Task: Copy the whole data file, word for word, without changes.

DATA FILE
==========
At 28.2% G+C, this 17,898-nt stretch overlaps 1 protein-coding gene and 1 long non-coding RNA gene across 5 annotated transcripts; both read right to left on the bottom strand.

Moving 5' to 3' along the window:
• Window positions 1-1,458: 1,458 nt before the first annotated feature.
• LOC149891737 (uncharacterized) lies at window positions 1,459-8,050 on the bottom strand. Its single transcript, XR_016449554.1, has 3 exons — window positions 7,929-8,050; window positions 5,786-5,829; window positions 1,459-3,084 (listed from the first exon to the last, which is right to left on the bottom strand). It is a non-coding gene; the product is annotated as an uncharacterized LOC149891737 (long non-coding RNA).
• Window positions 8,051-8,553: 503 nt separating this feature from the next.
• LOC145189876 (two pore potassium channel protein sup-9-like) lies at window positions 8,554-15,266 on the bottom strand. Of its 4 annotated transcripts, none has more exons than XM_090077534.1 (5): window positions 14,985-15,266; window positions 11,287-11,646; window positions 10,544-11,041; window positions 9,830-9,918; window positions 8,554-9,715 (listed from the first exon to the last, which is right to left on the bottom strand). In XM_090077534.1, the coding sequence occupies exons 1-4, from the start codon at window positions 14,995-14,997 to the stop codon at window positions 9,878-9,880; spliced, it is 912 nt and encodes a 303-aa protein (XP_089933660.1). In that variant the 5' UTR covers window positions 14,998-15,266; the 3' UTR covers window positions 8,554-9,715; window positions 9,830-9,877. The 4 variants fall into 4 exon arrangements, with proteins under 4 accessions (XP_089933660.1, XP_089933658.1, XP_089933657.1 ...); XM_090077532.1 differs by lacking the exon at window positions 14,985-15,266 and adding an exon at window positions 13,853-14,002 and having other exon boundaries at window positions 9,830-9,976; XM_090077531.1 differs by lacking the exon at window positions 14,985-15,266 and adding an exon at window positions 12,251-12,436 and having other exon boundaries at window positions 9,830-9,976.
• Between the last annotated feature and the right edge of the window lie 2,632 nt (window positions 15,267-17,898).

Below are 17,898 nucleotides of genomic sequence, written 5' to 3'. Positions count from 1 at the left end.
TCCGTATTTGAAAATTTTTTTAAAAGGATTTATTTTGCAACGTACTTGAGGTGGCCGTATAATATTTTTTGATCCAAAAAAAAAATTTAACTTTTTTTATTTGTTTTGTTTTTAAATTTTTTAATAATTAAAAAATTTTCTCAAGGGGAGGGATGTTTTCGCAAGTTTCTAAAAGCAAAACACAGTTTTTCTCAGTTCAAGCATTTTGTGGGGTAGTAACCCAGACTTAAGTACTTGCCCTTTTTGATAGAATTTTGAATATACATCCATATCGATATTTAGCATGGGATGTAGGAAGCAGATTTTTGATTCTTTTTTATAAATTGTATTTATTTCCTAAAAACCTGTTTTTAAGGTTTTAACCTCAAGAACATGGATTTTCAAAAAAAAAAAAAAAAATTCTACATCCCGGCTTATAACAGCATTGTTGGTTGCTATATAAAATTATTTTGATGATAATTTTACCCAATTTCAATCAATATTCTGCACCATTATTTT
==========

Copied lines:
At 28.2% G+C, this 17,898-nt stretch overlaps 1 protein-coding gene and 1 long non-coding RNA gene across 5 annotated transcripts; both read right to left on the bottom strand.

Moving 5' to 3' along the window:
• Window positions 1-1,458: 1,458 nt before the first annotated feature.
• LOC149891737 (uncharacterized) lies at window positions 1,459-8,050 on the bottom strand. Its single transcript, XR_016449554.1, has 3 exons — window positions 7,929-8,050; window positions 5,786-5,829; window positions 1,459-3,084 (listed from the first exon to the last, which is right to left on the bottom strand). It is a non-coding gene; the product is annotated as an uncharacterized LOC149891737 (long non-coding RNA).
• Window positions 8,051-8,553: 503 nt separating this feature from the next.
• LOC145189876 (two pore potassium channel protein sup-9-like) lies at window positions 8,554-15,266 on the bottom strand. Of its 4 annotated transcripts, none has more exons than XM_090077534.1 (5): window positions 14,985-15,266; window positions 11,287-11,646; window positions 10,544-11,041; window positions 9,830-9,918; window positions 8,554-9,715 (listed from the first exon to the last, which is right to left on the bottom strand). In XM_090077534.1, the coding sequence occupies exons 1-4, from the start codon at window positions 14,995-14,997 to the stop codon at window positions 9,878-9,880; spliced, it is 912 nt and encodes a 303-aa protein (XP_089933660.1). In that variant the 5' UTR covers window positions 14,998-15,266; the 3' UTR covers window positions 8,554-9,715; window positions 9,830-9,877. The 4 variants fall into 4 exon arrangements, with proteins under 4 accessions (XP_089933660.1, XP_089933658.1, XP_089933657.1 ...); XM_090077532.1 differs by lacking the exon at window positions 14,985-15,266 and adding an exon at window positions 13,853-14,002 and having other exon boundaries at window positions 9,830-9,976; XM_090077531.1 differs by lacking the exon at window positions 14,985-15,266 and adding an exon at window positions 12,251-12,436 and having other exon boundaries at window positions 9,830-9,976.
• Between the last annotated feature and the right edge of the window lie 2,632 nt (window positions 15,267-17,898).

Below are 17,898 nucleotides of genomic sequence, written 5' to 3'. Positions count from 1 at the left end.
TCCGTATTTGAAAATTTTTTTAAAAGGATTTATTTTGCAACGTACTTGAGGTGGCCGTATAATATTTTTTGATCCAAAAAAAAAATTTAACTTTTTTTATTTGTTTTGTTTTTAAATTTTTTAATAATTAAAAAATTTTCTCAAGGGGAGGGATGTTTTCGCAAGTTTCTAAAAGCAAAACACAGTTTTTCTCAGTTCAAGCATTTTGTGGGGTAGTAACCCAGACTTAAGTACTTGCCCTTTTTGATAGAATTTTGAATATACATCCATATCGATATTTAGCATGGGATGTAGGAAGCAGATTTTTGATTCTTTTTTATAAATTGTATTTATTTCCTAAAAACCTGTTTTTAAGGTTTTAACCTCAAGAACATGGATTTTCAAAAAAAAAAAAAAAAATTCTACATCCCGGCTTATAACAGCATTGTTGGTTGCTATATAAAATTATTTTGATGATAATTTTACCCAATTTCAATCAATATTCTGCACCATTATTTT